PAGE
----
Motor exercises 3-5 months

Strengthen your child's motor skills with easy, everyday exercises that do not require any tools

When your baby is between 3 and 5 months old, it is important that they spend as much time on their tummy as possible as this will help develop the strength of their neck, shoulder and back muscles.

It is also important to focus on your child's sense of balance, as a good balance will reduce dizziness and motion sickness as your child gets a little older. 

Motor exercise 1

Circular leg movements

This exercise will calm your baby's gastrointestinal system.
This exercise is ideal for your child as they transition to eating "non liquid" food. Remember to rotate clockwise!

Motor exercise 2

Active head lift

Playing with spinning tops can motivate your child to raise their heads.
When your child is lying on their stomach, these exercises will help develop your child's neck and back muscles, which are the starting point for all motor development.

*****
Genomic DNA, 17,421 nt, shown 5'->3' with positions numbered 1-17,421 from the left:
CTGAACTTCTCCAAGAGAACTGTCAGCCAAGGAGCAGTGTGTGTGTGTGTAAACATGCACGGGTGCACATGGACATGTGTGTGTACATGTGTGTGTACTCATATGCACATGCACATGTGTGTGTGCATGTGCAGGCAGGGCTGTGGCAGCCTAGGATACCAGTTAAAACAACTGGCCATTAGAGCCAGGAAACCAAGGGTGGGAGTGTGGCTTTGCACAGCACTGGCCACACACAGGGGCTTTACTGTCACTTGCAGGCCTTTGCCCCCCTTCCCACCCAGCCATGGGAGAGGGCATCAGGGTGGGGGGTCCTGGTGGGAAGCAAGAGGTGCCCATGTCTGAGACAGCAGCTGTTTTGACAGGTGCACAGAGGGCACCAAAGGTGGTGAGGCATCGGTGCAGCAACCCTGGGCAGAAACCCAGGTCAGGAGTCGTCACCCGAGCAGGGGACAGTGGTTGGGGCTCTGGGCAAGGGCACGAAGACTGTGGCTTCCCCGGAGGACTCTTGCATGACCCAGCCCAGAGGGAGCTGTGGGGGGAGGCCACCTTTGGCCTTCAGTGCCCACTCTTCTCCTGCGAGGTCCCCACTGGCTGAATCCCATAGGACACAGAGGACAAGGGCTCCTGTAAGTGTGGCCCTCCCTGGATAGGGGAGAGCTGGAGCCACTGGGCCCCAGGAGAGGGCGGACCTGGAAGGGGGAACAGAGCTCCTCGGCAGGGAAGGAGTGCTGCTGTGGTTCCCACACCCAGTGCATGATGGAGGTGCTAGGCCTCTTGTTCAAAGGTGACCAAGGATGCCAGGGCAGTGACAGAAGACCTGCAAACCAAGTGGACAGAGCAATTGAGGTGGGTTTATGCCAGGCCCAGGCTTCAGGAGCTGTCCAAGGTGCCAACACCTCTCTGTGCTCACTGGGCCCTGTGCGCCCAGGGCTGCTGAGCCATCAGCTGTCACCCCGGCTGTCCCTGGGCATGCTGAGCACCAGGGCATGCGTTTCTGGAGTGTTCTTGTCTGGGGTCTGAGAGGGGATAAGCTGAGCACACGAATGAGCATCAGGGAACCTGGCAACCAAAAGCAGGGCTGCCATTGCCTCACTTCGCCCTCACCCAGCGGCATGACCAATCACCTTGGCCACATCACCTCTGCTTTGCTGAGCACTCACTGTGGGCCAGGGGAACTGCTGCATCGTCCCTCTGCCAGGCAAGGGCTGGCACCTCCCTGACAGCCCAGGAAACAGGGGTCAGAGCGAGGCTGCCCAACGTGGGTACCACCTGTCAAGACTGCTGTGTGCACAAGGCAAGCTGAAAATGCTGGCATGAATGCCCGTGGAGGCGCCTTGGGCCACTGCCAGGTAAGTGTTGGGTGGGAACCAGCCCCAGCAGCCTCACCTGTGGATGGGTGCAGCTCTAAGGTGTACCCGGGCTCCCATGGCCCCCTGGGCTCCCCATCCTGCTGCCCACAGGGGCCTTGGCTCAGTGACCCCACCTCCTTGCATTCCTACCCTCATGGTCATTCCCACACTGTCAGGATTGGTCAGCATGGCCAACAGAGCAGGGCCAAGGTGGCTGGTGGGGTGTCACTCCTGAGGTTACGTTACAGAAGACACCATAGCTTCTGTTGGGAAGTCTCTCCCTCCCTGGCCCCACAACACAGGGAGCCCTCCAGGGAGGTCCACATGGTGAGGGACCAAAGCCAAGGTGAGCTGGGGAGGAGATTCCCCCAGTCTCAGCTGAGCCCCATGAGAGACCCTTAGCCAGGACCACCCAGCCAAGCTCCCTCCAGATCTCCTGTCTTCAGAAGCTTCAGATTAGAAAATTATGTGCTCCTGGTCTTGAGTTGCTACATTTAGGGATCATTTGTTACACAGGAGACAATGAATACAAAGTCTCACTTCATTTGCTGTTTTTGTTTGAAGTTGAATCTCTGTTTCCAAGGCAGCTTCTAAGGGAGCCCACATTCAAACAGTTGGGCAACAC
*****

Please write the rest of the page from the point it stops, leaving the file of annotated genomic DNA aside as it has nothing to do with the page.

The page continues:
Motor exercise 3

The labyrinth sense

When you swing your child, the labyrinth sense is stimulated. This sense, together with eye sight, helps to give your child a sense of self-balance.
Make the game particularly fun and let your child stand on their feet for a moment. This helps develop stability in the legs and hips, which is the prerequisite for crawling and walking.

Motor exercise 4

Soap bubbles

Soap bubbles can help keep your baby lying on their tummy longer.
When your child reaches for the bubbles, it strengthens your child's sense of balance.

3-5 months

Other great exercises for your child

• Calmly roll the baby several times to both sides on a soft surface 

• Lie your child on the back and take your childs right hand and touch their left feet and viceversa, crossing the child's center line. 

• Hold the baby a little bit away from your body and let the baby swing carefully from side to side 

• Place the toys a little further away to encourage movement

• Practice rolling from stomach to back. Help by placing the arm the childs needs to roll over under the body so the child can roll more easily

• Play give and take

• Hold the feet and raise and lower the buttocks until the baby takes over

• Gently lift the baby from the back holding both arms to sit. Give great encouragement each time the child pulls themselves up

All exercises were prepared in collaboration with motor skills expert Jane Mølleskov Mikkelsen from